In the season of blood red tulips and purple splotched petunias
in the season of wild violets
and sugar maple seedlings,
when weeds sing Joy to the World!
and What a Wonderful World!,
Pepper and I found ourselves talking about seasons of life.
“I’m in a season when people I love are not well, and it is a heavy season, and also sometimes filled with radiant light. Sometimes both at the same time. It’s a strange thing to think about,” I began.
“I’m in a season of sniffing interesting things,” she interrupted cheerfully, bounding towards the thick green brambly border of our yard, overgrown with honeysuckle and vines and plants unknown to me.
Pep and I had gone out earlier than usual that morning, and the dew still shone on the grass. Or maybe it was water from the irrigation system.
I was perhaps 50 feet behind Pepper when out from the brambly border sprung a huge coyote, running straight at her with serious intent. He had clearly been working out and was probably abusing steroids.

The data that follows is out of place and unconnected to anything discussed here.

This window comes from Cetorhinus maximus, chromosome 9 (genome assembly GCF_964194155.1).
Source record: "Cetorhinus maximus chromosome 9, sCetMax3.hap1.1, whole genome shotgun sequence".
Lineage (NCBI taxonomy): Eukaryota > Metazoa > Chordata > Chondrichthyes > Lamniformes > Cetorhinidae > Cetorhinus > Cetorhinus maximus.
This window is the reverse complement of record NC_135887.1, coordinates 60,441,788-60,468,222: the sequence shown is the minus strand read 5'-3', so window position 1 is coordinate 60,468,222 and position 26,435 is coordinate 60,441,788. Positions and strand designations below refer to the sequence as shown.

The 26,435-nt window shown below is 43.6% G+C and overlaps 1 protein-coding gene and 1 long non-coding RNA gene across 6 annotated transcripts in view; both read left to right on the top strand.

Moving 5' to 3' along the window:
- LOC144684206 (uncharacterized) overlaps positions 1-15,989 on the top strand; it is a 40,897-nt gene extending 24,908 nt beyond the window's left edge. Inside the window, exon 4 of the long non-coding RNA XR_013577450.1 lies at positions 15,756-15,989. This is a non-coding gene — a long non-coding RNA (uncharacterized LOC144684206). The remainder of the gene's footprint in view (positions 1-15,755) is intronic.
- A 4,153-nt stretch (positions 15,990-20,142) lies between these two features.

Pepper – ever brave, ever resourceful, ever convinced of her own strength and mojo – turned tail and ran back towards me. My jaw metaphorically dropped. I’ve never seen her retreat on anything but her own terms. I’ve seen her chase smaller coyotes from the yard. She is 40 pounds of muscle and energy, vitality and confidence.
Yet she sprinted toward me, afraid. The coyote sprinted toward her, with conviction. Time slowed and stretched. For a second I knew that I had to make a decision, and then it was made, seemingly without thought.
“AAAHHHHHHHHHH!!!” I shouted, striding forward to meet the coyote, clapping my hands hard and fast.
The coyote and I locked eyes, and in that moment I read the tiny doubt that had crept into his mind:
That woman might be crazy.
He turned around and ran back through the invisible fence, into the brush, into the vast green brambly expanse beyond. Pepper and I went inside the house, keeping an eye on the place where he’d disappeared.
Pep was discombobulated.
“It’s okay, Pep,” I said, petting her where she sat at my feet in the kitchen. “It’s pupping season for coyotes. You probably got a little too close. You did the right thing,” I said, scratching under her neck and above her ears, some of her favorite places. “The coyote needed you to get away from his pups. And you did. It’s the most important season for that coyote. And it was a perfect time for me to gently remind him where the border is.”
She sighed and relaxed into the pets. “You are pretty scary when you need to be,” she said, rolling over for belly scratches.
It’s always the right season for that, I thought, secretly exhilirated.
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